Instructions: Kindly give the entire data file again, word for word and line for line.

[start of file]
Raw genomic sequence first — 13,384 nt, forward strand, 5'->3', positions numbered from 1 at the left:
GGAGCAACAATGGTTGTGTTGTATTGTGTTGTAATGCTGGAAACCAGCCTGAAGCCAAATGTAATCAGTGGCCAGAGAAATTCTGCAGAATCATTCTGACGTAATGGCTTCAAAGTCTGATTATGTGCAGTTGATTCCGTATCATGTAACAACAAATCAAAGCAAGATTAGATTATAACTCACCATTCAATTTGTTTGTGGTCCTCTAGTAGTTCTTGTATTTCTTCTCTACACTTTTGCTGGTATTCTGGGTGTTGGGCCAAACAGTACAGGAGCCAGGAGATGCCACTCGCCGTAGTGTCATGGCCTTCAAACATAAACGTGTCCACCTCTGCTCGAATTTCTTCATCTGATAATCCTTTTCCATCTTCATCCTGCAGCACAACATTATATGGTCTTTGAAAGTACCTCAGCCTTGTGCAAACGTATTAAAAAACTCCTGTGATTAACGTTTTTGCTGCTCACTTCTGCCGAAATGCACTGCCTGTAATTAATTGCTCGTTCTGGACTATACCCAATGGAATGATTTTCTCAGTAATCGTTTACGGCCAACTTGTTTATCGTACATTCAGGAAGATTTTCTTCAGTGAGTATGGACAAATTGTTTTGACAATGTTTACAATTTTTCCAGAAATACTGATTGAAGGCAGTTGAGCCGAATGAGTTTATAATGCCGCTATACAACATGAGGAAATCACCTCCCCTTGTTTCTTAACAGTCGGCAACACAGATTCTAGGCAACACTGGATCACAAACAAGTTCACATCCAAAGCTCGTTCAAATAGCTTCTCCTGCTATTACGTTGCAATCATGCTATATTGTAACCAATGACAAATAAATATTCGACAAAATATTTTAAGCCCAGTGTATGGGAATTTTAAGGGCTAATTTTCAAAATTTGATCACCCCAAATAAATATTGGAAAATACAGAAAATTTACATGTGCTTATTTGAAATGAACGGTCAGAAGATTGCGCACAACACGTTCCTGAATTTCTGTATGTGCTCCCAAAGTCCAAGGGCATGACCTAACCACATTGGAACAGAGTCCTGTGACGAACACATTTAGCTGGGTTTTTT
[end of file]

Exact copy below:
Raw genomic sequence first — 13,384 nt, forward strand, 5'->3', positions numbered from 1 at the left:
GGAGCAACAATGGTTGTGTTGTATTGTGTTGTAATGCTGGAAACCAGCCTGAAGCCAAATGTAATCAGTGGCCAGAGAAATTCTGCAGAATCATTCTGACGTAATGGCTTCAAAGTCTGATTATGTGCAGTTGATTCCGTATCATGTAACAACAAATCAAAGCAAGATTAGATTATAACTCACCATTCAATTTGTTTGTGGTCCTCTAGTAGTTCTTGTATTTCTTCTCTACACTTTTGCTGGTATTCTGGGTGTTGGGCCAAACAGTACAGGAGCCAGGAGATGCCACTCGCCGTAGTGTCATGGCCTTCAAACATAAACGTGTCCACCTCTGCTCGAATTTCTTCATCTGATAATCCTTTTCCATCTTCATCCTGCAGCACAACATTATATGGTCTTTGAAAGTACCTCAGCCTTGTGCAAACGTATTAAAAAACTCCTGTGATTAACGTTTTTGCTGCTCACTTCTGCCGAAATGCACTGCCTGTAATTAATTGCTCGTTCTGGACTATACCCAATGGAATGATTTTCTCAGTAATCGTTTACGGCCAACTTGTTTATCGTACATTCAGGAAGATTTTCTTCAGTGAGTATGGACAAATTGTTTTGACAATGTTTACAATTTTTCCAGAAATACTGATTGAAGGCAGTTGAGCCGAATGAGTTTATAATGCCGCTATACAACATGAGGAAATCACCTCCCCTTGTTTCTTAACAGTCGGCAACACAGATTCTAGGCAACACTGGATCACAAACAAGTTCACATCCAAAGCTCGTTCAAATAGCTTCTCCTGCTATTACGTTGCAATCATGCTATATTGTAACCAATGACAAATAAATATTCGACAAAATATTTTAAGCCCAGTGTATGGGAATTTTAAGGGCTAATTTTCAAAATTTGATCACCCCAAATAAATATTGGAAAATACAGAAAATTTACATGTGCTTATTTGAAATGAACGGTCAGAAGATTGCGCACAACACGTTCCTGAATTTCTGTATGTGCTCCCAAAGTCCAAGGGCATGACCTAACCACATTGGAACAGAGTCCTGTGACGAACACATTTAGCTGGGTTTTTT